Indeed from day to day, people kept coming to David to help him, until there was a great army, like an army of God…[the tribe] Of Issachar, those who had understanding of the times, to know what Israel ought to do, two hundred chiefs, and all their kindred under their command.
1 Chronicles 12:22, 32
“What are you learning about yourself during these days of self-quarantine?” “What changes will you then make from what you are learning?”
Those two questions were posed to me recently by a wise friend, and have really got me thinking. How about you? How would you answer? What have you learned about yourself and what changes do you want to make?
We are living big history about which coming generations will talk about, write, and wonder. Call this time what you will — a pivotal moment, a sea change, quantum leap, upheaval, break with the past, or fork in the road — it will take each of us time to grasp the meaning of what we are going through. We might aspire to be like that “army of God” in ancient Israel, “Of Issachar, those who had understanding of the times, to know what Israel ought to do” (1 Chronicles 12:32).
Yes! What ought we to do as individuals, families, churches, ministries, businesses, and communities? When life is going well we seldom give anything a second thought. Then a virus slams us and we start asking questions about ourselves and about life. We are being awakened to our frailties and limits of understanding. Who could have predicted this pandemic? Who knows how it started? Who knows how to stop it? Who knows how to restart the world, the economy? Why can’t we control this?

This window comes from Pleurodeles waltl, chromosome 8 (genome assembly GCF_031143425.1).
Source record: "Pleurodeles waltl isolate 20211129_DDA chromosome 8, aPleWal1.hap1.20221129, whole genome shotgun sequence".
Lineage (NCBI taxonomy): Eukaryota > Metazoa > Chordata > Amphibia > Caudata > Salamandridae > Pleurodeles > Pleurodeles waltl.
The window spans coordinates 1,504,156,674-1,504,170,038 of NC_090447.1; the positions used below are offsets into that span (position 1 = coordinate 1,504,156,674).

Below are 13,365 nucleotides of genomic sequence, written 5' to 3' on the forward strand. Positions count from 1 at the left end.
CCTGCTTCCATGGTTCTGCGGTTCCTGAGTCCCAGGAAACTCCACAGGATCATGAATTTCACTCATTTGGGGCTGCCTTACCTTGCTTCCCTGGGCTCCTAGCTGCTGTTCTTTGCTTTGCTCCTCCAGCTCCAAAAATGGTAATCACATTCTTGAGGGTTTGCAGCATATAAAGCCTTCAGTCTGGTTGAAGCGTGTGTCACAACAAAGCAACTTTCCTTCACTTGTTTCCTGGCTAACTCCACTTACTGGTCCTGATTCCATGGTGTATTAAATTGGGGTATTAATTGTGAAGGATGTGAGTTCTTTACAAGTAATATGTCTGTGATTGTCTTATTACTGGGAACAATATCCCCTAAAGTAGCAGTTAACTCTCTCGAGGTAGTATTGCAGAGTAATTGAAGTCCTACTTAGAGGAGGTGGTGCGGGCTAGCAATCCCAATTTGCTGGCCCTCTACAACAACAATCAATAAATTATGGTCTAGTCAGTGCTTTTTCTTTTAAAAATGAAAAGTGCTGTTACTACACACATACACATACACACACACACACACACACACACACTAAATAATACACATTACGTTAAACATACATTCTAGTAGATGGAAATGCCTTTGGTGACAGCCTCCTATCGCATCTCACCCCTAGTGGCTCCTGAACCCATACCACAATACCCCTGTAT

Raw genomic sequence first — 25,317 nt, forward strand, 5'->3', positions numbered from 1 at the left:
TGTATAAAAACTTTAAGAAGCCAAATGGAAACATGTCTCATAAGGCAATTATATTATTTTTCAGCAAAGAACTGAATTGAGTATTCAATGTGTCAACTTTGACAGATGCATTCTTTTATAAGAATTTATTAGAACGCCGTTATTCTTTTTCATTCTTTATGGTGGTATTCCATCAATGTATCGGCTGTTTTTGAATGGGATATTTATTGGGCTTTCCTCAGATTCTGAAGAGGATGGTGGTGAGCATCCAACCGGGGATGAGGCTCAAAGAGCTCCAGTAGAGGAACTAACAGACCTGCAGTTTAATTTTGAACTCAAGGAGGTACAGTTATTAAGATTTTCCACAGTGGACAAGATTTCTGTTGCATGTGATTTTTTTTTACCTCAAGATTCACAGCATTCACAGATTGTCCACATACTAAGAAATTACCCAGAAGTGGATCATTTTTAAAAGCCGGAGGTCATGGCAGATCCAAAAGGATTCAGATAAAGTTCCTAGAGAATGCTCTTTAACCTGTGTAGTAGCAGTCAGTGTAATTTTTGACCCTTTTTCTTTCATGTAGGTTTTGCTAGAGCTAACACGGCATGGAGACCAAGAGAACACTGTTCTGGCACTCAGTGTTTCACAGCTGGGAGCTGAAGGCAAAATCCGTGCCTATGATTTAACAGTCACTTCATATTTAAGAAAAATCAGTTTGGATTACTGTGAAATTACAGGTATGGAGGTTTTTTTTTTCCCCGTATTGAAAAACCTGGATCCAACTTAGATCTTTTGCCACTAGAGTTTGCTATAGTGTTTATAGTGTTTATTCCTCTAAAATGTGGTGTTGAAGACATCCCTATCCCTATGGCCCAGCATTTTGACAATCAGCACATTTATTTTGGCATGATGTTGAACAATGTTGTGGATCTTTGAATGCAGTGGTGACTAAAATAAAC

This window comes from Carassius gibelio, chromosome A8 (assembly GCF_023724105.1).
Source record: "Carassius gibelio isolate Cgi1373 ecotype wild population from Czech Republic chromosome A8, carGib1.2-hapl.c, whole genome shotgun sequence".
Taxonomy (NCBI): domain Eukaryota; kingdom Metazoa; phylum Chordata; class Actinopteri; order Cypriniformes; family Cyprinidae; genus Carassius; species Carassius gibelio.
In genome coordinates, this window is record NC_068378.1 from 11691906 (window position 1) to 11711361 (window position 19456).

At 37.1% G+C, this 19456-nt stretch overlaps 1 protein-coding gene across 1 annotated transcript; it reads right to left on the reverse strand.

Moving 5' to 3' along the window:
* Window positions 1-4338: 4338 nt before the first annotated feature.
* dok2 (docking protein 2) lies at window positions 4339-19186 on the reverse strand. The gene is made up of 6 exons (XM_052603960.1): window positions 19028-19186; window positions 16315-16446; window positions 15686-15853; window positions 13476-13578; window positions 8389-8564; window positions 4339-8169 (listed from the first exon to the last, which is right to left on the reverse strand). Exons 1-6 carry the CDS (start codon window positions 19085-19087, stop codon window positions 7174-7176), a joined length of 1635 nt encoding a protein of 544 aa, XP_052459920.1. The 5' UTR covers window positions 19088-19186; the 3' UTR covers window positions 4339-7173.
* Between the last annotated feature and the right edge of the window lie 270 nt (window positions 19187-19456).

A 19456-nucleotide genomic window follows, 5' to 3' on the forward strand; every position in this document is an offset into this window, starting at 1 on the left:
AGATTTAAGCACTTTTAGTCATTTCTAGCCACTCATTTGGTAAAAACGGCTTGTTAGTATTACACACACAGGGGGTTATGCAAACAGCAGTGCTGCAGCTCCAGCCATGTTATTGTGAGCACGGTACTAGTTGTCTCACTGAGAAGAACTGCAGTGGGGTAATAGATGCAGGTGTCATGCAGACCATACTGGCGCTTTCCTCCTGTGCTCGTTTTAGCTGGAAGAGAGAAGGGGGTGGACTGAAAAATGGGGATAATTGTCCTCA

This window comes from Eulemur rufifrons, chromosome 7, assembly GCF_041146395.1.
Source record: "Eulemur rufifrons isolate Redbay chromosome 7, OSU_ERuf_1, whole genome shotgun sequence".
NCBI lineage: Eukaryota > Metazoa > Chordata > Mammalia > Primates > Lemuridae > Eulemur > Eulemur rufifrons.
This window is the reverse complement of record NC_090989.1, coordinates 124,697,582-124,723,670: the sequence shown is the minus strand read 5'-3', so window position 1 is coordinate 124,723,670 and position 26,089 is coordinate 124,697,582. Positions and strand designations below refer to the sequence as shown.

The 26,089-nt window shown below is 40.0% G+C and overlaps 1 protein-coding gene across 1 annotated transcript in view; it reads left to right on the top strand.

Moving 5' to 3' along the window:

Hopefully more than ever, Christians will feel compelled to listen to God for direction. We can’t make it alone! It is significant that the Latin verb obaudier, “to listen,” is the origin of our English word “obedience”. In a profound way, listening to God in the coming days will be essential for our obedience to Him in our calling.
Again and again Scripture admonishes and encourages us to seek God’s concrete will for our everyday walk and behavior. God can and will give us direction for the enormous challenges we face. God has promised! He will show us what will be the practical implications of the “new normal”. We will have new experiences of our Savior’s promise: “I am with you always, even to the end of the age” (Matthew 28:20) I am emboldened for what lies ahead by the words of the 20th century theologian Klaus Bockmuehl:
“The early believers who lived the Christian life and spread the Gospel of God’s Kingdom lived under orders. Their work for God was not self-designed…These early disciples were careful not to do the planning for their Lord. We all love to make plans (much more than to work for their implementation!), and we often try to do so concerning the affairs of God. The Book of Acts makes clear that planning expressly falls under the department and competence of the Holy Spirit. The Spirit does not leave the pursuit of Christ’s Great Commission, to make disciples of all nations, to human enthusiasm or rational calculation…We witness an extraordinary strategy at work, but it is the strategy of the Holy Spirit, not of human skill.”(Klaus Bockmuehl, Listening to the God Who Speaks)
I sense the Holy Spirit beginning to speak to me in how I am answering my friend’s two questions. How about you? “Speak Lord, your servant is listening” (1 Samuel 3:10).
A Fellow Traveler,